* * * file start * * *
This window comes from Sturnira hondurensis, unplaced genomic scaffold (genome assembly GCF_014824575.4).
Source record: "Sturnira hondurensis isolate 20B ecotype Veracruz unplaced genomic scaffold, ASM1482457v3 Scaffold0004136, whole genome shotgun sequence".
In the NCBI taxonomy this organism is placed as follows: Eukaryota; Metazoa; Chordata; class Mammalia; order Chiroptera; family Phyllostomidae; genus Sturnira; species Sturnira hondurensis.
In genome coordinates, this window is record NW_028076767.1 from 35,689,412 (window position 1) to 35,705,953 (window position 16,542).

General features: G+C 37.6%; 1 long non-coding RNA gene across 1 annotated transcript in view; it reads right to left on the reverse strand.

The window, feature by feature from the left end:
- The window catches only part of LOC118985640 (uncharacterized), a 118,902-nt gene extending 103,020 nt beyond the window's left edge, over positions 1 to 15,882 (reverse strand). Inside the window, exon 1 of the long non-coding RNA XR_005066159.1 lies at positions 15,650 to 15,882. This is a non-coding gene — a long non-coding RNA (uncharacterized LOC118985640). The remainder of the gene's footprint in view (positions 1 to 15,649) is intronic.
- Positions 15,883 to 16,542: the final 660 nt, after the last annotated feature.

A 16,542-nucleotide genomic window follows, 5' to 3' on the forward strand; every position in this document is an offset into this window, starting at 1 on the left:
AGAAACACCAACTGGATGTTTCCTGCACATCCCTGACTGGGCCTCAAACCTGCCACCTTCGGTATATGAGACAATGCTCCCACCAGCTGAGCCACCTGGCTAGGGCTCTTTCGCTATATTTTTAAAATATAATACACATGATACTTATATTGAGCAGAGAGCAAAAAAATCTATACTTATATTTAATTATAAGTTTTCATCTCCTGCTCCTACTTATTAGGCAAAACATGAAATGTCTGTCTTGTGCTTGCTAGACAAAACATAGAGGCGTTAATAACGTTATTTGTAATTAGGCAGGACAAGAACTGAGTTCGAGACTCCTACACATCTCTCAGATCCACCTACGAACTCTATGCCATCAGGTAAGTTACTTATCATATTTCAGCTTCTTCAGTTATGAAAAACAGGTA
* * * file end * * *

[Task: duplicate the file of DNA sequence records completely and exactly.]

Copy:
This window comes from Sturnira hondurensis, unplaced genomic scaffold (genome assembly GCF_014824575.4).
Source record: "Sturnira hondurensis isolate 20B ecotype Veracruz unplaced genomic scaffold, ASM1482457v3 Scaffold0004136, whole genome shotgun sequence".
In the NCBI taxonomy this organism is placed as follows: Eukaryota; Metazoa; Chordata; class Mammalia; order Chiroptera; family Phyllostomidae; genus Sturnira; species Sturnira hondurensis.
In genome coordinates, this window is record NW_028076767.1 from 35,689,412 (window position 1) to 35,705,953 (window position 16,542).

General features: G+C 37.6%; 1 long non-coding RNA gene across 1 annotated transcript in view; it reads right to left on the reverse strand.

The window, feature by feature from the left end:
- The window catches only part of LOC118985640 (uncharacterized), a 118,902-nt gene extending 103,020 nt beyond the window's left edge, over positions 1 to 15,882 (reverse strand). Inside the window, exon 1 of the long non-coding RNA XR_005066159.1 lies at positions 15,650 to 15,882. This is a non-coding gene — a long non-coding RNA (uncharacterized LOC118985640). The remainder of the gene's footprint in view (positions 1 to 15,649) is intronic.
- Positions 15,883 to 16,542: the final 660 nt, after the last annotated feature.

A 16,542-nucleotide genomic window follows, 5' to 3' on the forward strand; every position in this document is an offset into this window, starting at 1 on the left:
AGAAACACCAACTGGATGTTTCCTGCACATCCCTGACTGGGCCTCAAACCTGCCACCTTCGGTATATGAGACAATGCTCCCACCAGCTGAGCCACCTGGCTAGGGCTCTTTCGCTATATTTTTAAAATATAATACACATGATACTTATATTGAGCAGAGAGCAAAAAAATCTATACTTATATTTAATTATAAGTTTTCATCTCCTGCTCCTACTTATTAGGCAAAACATGAAATGTCTGTCTTGTGCTTGCTAGACAAAACATAGAGGCGTTAATAACGTTATTTGTAATTAGGCAGGACAAGAACTGAGTTCGAGACTCCTACACATCTCTCAGATCCACCTACGAACTCTATGCCATCAGGTAAGTTACTTATCATATTTCAGCTTCTTCAGTTATGAAAAACAGGTA